Torn by the remnants of civil war between rival rebel groups, Liberia remains an unstable and dangerous country, but the return of Bishop Edward Neufville, the Anglican diocesan bishop in January marked a significant step toward reestablishing normal life for the country's Anglican churches.
Bishop Neufville was consecrated bishop of the Diocese of Liberia last year but was forced to flee the country when religious leaders were targeted during a fresh outbreak of fighting in April last year. In an interview before he left the United States for his return, Bishop Neufville said that he was pleased with the resilience of the Liberian congregations during the past difficult year, and was excited to be taking up his interrupted role again.
Bishop Neufville said that he was looking forward to presiding at a diocesan convention in early February, and also that he had hopes of resuscitating the diocesan newspaper, The Liberian Churchman.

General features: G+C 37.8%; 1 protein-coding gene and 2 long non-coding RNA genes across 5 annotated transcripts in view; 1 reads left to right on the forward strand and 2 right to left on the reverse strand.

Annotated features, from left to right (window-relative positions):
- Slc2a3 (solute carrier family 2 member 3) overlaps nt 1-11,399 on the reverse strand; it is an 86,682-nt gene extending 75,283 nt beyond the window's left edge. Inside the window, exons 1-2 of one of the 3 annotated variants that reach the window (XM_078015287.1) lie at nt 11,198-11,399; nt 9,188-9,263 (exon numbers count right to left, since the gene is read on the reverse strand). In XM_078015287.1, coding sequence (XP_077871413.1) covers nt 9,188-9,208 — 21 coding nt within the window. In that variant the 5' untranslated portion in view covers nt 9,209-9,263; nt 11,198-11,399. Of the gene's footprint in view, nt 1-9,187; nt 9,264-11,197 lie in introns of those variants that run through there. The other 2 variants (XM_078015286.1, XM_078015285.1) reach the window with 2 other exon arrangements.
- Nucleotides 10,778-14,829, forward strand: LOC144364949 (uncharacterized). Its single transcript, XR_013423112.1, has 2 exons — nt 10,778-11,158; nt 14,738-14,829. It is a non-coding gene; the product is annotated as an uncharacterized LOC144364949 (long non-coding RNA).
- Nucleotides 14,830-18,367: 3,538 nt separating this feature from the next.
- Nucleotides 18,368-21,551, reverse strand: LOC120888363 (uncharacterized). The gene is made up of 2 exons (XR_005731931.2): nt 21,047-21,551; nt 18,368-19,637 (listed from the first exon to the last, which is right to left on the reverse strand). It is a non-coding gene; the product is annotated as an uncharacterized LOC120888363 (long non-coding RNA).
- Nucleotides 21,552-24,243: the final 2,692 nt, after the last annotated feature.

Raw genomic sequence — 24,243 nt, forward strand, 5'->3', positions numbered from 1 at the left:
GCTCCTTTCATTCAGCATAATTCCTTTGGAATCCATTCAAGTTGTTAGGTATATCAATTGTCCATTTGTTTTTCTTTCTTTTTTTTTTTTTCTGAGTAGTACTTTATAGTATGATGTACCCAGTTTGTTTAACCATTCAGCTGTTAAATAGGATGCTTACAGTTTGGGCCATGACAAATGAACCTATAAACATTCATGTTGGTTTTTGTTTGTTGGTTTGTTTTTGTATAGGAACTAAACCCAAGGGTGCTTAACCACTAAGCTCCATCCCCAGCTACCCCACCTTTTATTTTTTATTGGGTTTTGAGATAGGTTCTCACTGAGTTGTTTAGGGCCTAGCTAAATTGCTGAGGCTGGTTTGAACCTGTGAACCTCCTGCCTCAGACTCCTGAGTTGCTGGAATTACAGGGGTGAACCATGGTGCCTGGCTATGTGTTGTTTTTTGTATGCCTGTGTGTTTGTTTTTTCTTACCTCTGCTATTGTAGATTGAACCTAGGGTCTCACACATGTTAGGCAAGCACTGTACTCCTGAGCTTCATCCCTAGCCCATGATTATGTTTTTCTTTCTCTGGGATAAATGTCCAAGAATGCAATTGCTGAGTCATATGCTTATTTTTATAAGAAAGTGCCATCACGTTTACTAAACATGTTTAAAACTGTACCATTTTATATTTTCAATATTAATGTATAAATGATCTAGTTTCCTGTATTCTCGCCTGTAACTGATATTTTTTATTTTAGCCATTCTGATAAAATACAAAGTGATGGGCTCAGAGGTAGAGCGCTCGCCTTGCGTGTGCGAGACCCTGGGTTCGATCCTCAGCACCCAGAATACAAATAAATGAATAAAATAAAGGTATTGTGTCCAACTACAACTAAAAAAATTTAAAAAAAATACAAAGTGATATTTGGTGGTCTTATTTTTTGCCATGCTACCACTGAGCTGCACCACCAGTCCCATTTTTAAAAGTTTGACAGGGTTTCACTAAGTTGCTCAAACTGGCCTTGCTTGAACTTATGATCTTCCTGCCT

Outreach to refugees will continue. Last Autumn, Bishop Neufville spent several months visiting refugee camps in western Africa. He praised the work of Liberian priests who have established congregations among the thousands of people displaced by the war. "I was quite encouraged by the resilience of the refugees," he said.
The Bishop also visited Monrovia during his Autumn tour of the region. We discovered to our horror that the destruction in Liberia is quite massive," he said. While the bishop's office was intact, most of the office equipment, including telephones and typewriters, as well as diocesan vehicles, had been looted. The diocesan cathedral also was damaged. There has also been extensive damage and pillage to the Episcopal Cuttington University College.